Carleton Excels in OCRI Nominations
Ottawa A professor, alumnus and an undergraduate student from Carleton University have made the finalists list for the 2011 Ottawa Centre for Research and Innovation Awards.
The awards gala, which will be held on Thursday April 7 at the Hilton Lac-Leamy, is the premier awards event for the region’s business, research and academic community, recognizing the achievements of some of the most successful organizations and individuals in Ottawa.
Dr. Michel Nakhla, a chancellor’s professor with the Department of Electronics, is one of three people nominated in the research category. His research focuses on the development of parallel computer-based design automation tools for high-speed electronic systems such as medical devices, computers and communications networks.
As he points out, more complex circuits are needed in electronic systems but the ability to develop them is limited by the availability of design tools. Nakhla says that his research suggests that two weeks of computing could be reduced to a few minutes, allowing engineers to quickly and efficiently design electronics. Nakhla pioneered the concept of harmonic balance, the backbone of current radio frequency and microwave circuit simulators. He has received many awards for his work.
Dr. Pouria Ghods, a Carleton alumnus, is one of three nominees in the student entrepreneur category. He received his PhD under the supervision of professor O. Burkan Isgor in 2010. His company, Giatec Scientific Inc., develops scientific sensors to detect deterioration, such as steel corrosion, in reinforced concrete used in bridges and other infrastructure. Giatec also provides general and advanced knowledge-based engineering services for assessing and mitigating durability problems in existing and new infrastructure.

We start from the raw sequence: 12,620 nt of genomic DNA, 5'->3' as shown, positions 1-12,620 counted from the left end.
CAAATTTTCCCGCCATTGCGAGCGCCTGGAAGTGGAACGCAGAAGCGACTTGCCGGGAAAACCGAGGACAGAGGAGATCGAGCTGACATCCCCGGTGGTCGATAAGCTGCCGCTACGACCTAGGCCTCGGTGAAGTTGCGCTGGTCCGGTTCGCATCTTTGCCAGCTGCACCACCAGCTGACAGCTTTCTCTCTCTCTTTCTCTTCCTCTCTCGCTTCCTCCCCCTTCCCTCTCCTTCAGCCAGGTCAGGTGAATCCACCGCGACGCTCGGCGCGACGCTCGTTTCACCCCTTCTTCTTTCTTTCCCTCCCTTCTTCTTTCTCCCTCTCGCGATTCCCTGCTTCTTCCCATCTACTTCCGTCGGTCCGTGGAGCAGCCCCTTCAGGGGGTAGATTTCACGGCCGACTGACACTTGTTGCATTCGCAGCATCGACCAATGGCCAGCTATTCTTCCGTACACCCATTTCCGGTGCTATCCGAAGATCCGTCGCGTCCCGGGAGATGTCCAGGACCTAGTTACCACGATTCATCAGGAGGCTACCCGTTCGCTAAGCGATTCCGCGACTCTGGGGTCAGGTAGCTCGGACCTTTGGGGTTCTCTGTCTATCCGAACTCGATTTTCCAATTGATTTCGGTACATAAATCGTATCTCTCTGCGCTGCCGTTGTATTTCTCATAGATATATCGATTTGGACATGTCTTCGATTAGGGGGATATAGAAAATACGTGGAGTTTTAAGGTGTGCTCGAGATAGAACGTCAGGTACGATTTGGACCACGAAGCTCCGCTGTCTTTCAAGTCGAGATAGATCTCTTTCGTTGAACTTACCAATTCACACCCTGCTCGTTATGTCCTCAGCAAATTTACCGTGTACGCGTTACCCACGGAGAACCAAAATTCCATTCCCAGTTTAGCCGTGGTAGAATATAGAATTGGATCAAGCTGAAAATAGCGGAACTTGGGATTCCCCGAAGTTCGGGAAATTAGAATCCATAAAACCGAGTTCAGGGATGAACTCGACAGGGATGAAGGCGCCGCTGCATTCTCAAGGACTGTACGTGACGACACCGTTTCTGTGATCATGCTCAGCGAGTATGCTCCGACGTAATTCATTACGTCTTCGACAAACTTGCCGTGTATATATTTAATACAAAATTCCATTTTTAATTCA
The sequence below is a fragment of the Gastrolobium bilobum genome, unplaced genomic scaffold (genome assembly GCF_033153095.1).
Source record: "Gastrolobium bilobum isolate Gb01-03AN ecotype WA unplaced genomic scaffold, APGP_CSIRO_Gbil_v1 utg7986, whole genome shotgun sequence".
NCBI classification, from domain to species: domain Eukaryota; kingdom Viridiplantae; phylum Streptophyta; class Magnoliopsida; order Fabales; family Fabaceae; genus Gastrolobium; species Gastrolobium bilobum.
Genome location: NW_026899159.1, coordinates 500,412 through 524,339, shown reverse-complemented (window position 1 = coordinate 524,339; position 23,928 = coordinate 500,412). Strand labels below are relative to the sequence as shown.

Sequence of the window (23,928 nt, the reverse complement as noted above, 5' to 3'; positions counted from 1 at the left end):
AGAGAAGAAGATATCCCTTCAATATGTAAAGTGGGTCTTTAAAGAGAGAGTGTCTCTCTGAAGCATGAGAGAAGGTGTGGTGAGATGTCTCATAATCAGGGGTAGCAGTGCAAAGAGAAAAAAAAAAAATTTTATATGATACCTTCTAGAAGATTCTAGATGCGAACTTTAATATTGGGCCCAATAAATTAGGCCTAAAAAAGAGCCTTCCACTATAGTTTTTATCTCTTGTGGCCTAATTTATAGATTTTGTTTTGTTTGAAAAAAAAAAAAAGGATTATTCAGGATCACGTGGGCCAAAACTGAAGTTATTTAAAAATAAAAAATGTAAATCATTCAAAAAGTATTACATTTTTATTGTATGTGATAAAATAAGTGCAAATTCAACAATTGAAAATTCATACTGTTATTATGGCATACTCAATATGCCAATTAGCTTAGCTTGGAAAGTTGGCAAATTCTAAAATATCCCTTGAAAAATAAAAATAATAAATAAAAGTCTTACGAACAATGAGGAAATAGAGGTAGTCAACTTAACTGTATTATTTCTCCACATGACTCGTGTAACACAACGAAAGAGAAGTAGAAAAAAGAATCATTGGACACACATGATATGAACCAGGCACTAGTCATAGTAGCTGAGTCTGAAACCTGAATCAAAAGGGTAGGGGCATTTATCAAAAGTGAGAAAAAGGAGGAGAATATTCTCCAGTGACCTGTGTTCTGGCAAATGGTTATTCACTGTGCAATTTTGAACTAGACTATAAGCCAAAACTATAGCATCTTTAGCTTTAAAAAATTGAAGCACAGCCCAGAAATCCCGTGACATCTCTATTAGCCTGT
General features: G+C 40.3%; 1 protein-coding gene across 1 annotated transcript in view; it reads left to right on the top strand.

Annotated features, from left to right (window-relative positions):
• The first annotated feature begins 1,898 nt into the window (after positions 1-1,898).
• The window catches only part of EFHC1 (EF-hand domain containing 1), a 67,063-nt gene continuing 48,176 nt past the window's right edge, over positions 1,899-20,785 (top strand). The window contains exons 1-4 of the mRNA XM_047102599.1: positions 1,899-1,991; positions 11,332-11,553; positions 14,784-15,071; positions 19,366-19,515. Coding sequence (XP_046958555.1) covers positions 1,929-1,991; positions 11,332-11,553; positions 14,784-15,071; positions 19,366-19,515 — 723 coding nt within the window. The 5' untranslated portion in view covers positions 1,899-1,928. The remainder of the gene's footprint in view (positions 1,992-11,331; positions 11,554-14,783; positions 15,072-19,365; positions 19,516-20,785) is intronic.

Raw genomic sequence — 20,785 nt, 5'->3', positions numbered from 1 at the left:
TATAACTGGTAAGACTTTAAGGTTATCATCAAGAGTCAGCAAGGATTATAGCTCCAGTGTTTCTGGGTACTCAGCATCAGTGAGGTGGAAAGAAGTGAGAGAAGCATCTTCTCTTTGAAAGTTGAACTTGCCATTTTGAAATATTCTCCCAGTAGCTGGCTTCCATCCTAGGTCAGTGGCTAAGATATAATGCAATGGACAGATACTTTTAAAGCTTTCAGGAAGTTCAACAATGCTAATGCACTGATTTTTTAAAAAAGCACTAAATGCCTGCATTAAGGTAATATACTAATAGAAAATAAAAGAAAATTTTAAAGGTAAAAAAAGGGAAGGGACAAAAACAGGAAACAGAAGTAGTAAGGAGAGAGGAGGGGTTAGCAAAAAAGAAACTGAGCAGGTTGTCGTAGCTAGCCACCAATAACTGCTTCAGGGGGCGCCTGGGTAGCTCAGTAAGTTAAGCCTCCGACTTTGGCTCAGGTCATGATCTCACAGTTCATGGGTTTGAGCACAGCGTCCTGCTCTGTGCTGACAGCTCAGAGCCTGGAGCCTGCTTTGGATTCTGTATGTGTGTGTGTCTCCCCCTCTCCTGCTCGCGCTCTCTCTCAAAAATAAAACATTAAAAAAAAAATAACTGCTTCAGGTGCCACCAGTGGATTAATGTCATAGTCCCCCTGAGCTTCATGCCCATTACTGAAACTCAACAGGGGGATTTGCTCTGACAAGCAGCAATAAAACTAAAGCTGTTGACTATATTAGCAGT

Paulina Masson is a fourth year computer science student, with a minor in business. She is also a social media consultant and an entrepreneur. Her co-op experience includes internships at Electronic Arts Games and IBM Extreme Blue. Through business consulting, Masson gained valuable insights on how new products are marketed and best practices for building web presence for new businesses. Her company, Contest Mob, is a community for professional “contesters,” who enter online contests on a daily or weekly basis. Searching for contests and reading the rules is a time-consuming process.
Contest Mob provides a large sweepstakes database, extensive details about each contest and features a contest entries organizer. Masson says: “No more googling, no more reading the rules, no more browser bookmarks to track the contest entries.” This year, she placed third at Queen’s Entrepreneurs’ Competition, was nominated for the Exploriem.org Bootstrap Awards in the category of Best Guerrilla Marketing/Social Marketing and was nominated for the OCRI awards as a student entrepreneur.
This year, 79 nominations were received in 11 categories. Nominations were judged by a committee from the Society of Collaborative Opportunities and Advancement of Professionals.